Monday, July 26, 2004

Bill Clinton
First off, Clinton's speech from a delivery point of view was amazing. The tone while respectful, was passionate. The pauses were well timed, and the jokes (one example being the joke Clinton made about us not being able to enforce trade laws on Japanese and Chinese imports when they are financing our deficit caused by Bush's tax cut, or the line that strength and wisdom are not opposing values). The speech seemed centrist, and Clinton went out of his way to emphasize that Republicans and Democrats both wanted similar things, yet disagree on how to achieve them. Then Clinton explained the differences between how Republicans and Democrats sought to achieve their goals.

As somebody not planning on voting major party in this election, I found the problem with the comparisons the speech made was they were bullshit. While purporting to spell out the differences of the philosophies between the Democrats and Republicans, all too often Clinton would mischaracterize the position of the Republicans. The Republicans do not seek to act unilateral and cooperate only when they have to on foreign policy  rather they are prepared to act unilateral when they believe an action is wise, yet unpopular. Clinton said scorn for the international community could be evidenced by Bush pulling us out of several treaties such as Kyoto and the Anti-Ballistic Missle Treaty. The trouble is that Clinton wasn't exactly in favor of those treaties either. Yes, the Republicans give tax cuts to the rich, but not because they are out to serve monied interests. Rather they do not believe in progressive taxation and any transition to a more flat rate tax system would require that the immediate apparent benefit would go to the rich. Those trade laws that Bush isn't enforcing, such as anti-dumping laws, I trust that a President as smart as Clinton knows that the laws were passed only to benefit special interests at the expense of the American consumer.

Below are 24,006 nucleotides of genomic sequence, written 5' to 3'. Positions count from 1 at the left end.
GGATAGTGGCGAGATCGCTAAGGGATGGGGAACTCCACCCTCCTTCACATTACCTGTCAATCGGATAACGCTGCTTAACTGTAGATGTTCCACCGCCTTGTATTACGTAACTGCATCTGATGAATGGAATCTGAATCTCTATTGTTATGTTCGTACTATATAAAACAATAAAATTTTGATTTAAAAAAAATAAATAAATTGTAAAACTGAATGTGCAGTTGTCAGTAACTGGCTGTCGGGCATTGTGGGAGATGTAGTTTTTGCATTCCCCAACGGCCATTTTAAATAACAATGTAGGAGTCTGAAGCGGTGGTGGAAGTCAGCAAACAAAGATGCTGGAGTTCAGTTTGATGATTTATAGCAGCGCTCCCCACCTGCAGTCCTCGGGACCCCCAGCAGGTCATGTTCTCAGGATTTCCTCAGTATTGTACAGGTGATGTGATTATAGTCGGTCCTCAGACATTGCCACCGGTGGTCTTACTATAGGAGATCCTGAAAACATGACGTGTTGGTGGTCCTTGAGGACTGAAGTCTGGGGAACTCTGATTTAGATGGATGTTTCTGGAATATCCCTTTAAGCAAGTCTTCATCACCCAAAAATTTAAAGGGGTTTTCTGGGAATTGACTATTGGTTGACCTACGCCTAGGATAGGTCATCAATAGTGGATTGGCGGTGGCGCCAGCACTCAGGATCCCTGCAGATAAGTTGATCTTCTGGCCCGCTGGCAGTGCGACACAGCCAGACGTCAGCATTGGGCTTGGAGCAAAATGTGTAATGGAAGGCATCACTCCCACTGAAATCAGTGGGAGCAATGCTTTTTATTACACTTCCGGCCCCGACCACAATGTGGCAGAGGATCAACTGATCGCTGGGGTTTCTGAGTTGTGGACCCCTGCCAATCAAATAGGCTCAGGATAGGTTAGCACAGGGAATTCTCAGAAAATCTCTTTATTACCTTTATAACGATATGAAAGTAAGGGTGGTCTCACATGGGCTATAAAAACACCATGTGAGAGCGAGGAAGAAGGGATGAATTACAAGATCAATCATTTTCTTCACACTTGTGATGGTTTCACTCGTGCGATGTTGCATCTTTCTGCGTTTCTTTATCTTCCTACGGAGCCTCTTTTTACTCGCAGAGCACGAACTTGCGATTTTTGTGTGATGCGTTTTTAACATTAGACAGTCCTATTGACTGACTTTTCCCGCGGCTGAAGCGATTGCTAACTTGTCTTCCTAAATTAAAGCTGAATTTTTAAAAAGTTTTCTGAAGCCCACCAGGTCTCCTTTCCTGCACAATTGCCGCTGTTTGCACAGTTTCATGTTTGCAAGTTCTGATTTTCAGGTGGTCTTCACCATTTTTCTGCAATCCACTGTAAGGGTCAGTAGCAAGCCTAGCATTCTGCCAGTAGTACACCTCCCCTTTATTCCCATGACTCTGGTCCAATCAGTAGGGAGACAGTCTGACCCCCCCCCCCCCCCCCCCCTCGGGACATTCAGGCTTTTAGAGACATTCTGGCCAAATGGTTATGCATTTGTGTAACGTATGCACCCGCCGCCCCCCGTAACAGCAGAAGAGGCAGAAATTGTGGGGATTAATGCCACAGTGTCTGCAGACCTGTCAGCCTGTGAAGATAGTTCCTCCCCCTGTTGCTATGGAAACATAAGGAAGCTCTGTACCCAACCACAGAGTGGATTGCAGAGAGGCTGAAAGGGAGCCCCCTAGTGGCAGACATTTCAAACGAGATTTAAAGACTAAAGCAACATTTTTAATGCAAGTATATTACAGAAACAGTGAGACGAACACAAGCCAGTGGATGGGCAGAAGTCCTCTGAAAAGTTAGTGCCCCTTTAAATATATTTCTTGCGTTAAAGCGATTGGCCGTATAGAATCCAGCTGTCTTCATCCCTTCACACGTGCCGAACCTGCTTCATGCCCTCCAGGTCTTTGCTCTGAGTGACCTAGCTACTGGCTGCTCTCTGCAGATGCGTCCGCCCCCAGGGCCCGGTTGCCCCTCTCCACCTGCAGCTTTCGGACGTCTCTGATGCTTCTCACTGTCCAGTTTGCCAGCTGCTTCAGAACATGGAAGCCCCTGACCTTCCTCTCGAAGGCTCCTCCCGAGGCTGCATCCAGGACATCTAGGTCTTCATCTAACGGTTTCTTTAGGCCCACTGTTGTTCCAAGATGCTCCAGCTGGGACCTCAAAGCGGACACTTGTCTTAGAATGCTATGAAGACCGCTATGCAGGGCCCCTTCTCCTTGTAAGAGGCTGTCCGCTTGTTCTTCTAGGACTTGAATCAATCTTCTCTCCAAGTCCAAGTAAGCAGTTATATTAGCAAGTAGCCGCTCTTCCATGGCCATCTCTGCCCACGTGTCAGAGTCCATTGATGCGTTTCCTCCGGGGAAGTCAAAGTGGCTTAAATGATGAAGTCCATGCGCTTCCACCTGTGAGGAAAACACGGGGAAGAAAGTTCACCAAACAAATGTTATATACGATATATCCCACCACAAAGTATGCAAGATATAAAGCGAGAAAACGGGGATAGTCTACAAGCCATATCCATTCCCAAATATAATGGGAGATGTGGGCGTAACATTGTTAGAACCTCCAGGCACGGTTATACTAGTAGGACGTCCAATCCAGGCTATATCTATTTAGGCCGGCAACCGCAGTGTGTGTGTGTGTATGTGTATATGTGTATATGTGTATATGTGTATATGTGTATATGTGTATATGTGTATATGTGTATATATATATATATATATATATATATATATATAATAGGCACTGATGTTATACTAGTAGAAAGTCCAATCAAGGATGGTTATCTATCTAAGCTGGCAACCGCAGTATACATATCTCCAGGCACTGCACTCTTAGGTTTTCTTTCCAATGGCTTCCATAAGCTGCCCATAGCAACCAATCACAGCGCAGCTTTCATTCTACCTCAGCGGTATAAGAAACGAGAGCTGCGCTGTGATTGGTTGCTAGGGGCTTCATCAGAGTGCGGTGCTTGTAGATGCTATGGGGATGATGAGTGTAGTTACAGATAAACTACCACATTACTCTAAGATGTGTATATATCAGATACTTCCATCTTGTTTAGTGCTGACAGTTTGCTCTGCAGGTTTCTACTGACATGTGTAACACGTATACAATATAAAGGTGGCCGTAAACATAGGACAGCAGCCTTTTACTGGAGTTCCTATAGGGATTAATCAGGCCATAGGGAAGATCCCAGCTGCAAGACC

Oh yeah, about strength and wisdom not being opposing values, I completely agree. It was Clinton and Sandy Berger who were afraid to go after Osama Bin Laden in Afghanistan and shot missiles from 30,000 feet at empty tents. It was Clinton who set a policy of regime change in Iraq, but did not act on it. It was Clinton who had the "wisdom" of allowing, through a poorly thought out 1994 treaty to allow North Korea to go nuclear. While strength and wisdom are not opposing values, the problem is that Clinton (and Kerry I presume as well) most likely have neither.

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